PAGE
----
Math by any other name will still be harder than math of old

A teacher takes me and the paper to task for failing to note that no matter what it is called, math in Georgia reflects far more demanding standards and will never be the math of old. (AP Images.)

A teacher takes me and the paper to task for failing to note that no matter what it is called, math in Georgia reflects far more demanding standards and will never be the math of old. (AP Images.)

Among the many comments to me about math is this detailed note from a teacher alarmed over the amount of misinformation in this discussion.

He criticizes me and other AJC writers and protesting parents for failing to understand that the standards in Georgia’s math program form the basis of the new Common Core standards and they are not going away, not matter what we call the courses.

I appreciate two elements of his comment. He did his due diligence and he makes it accessible:

I have taught math in high school and college.  I have taught methods classes and supervised student teachers as a college supervisor and as a classroom teacher.  I have been an assistant principal and principal. Dozens of people have visited my  classroom to observe my teaching.

The recent reporting done by the AJC on the “return” to traditional math in the state of Georgia is filled with inaccuracies and partial truths.  In short, you and other AJC article writers are killing those of us that are in this to teach math every day.  Instead of quoting people who clearly do not know what they are talking about, I would ask you to dig into the story and find out what is really going on.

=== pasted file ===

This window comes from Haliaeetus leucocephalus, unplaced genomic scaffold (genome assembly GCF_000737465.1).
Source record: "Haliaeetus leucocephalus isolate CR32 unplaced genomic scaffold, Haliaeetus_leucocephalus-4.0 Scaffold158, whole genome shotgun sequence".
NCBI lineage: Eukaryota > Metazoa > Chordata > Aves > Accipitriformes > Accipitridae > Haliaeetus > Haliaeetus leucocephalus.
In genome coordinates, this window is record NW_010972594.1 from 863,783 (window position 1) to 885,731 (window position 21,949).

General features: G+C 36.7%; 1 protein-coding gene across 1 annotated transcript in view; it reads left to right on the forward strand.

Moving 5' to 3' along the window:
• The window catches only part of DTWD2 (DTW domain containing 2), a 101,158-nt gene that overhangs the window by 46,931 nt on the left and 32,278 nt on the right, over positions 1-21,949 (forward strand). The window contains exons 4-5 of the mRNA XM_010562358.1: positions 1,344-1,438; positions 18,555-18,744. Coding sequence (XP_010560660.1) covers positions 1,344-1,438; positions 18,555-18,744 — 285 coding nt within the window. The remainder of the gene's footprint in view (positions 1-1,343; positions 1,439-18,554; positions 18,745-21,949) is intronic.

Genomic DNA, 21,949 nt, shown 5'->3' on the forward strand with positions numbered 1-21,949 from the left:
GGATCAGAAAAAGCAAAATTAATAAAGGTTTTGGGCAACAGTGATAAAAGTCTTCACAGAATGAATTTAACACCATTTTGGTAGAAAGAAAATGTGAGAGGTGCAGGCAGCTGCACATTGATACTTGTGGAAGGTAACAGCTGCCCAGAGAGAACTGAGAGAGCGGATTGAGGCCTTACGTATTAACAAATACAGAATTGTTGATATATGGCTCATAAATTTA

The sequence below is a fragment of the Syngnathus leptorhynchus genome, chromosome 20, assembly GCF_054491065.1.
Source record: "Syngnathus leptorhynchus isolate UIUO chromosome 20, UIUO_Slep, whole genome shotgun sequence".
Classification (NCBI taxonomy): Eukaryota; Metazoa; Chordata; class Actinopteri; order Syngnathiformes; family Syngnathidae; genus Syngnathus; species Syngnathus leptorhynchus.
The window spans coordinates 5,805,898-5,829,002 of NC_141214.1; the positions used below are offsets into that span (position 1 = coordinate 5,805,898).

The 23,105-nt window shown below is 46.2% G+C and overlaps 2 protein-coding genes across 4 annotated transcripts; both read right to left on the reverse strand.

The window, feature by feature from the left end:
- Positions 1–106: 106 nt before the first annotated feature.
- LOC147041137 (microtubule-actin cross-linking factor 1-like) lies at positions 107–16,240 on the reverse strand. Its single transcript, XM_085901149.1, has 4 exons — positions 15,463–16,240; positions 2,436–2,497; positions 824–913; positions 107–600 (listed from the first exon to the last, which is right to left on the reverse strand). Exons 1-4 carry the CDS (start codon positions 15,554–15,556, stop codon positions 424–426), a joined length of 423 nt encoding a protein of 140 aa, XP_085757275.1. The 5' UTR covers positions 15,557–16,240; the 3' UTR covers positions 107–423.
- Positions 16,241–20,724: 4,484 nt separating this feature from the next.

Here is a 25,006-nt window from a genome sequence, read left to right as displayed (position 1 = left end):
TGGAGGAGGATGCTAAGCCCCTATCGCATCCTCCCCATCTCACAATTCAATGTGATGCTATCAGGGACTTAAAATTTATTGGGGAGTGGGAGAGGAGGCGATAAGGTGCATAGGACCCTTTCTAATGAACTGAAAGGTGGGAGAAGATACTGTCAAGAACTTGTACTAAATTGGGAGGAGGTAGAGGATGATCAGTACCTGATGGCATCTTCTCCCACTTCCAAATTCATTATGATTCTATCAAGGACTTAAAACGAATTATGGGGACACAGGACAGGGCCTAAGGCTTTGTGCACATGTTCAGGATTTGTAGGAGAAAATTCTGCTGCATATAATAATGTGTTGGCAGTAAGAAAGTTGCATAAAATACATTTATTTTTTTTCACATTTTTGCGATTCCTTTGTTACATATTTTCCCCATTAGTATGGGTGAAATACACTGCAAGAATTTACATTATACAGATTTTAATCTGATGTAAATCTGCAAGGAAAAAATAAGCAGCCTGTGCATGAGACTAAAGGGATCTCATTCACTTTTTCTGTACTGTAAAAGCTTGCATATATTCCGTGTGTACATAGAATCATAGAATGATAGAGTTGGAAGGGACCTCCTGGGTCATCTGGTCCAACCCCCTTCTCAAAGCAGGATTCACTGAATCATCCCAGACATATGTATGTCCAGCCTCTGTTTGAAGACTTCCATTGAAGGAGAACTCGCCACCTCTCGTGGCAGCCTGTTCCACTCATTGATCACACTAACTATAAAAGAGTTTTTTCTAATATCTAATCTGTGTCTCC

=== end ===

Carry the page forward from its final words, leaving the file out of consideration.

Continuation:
If you and other AJC article writers persist in telling every one that schools in Georgia can “return” to Algebra 1, Geometry, and Algebra 2, we are going to have so many problems with parents so that neither pathway of teaching will work.  In an attempt to be helpful, I will give you a few hints from the inside so you can have the opportunity to right the ship.

There is no possibility of “return” to traditional math.  Please read Mr. Barge’s statement very carefully.  He said that school will have the option to use a traditional pathway or an integrated pathway to teach mathematics to maintain the rigor of the current GPS and upcoming Common Core standards.  THERE IS NO DIFFERENCE IN THE STANDARDS FOR THE TRADITIONAL PATHWAY OR THE INTEGRATED PATHWAY.  The content is the same that we have now for Math 1, Math 2, and Math 3.

In fact, several people on the precision review team looked at the GPS and the Common Core and found that the only difference between the traditional pathway and the integrated pathway was that two algebra units from Math 2 would move to the 9th grade class, and two geometry units from Math 1  would move to the 10th grade class.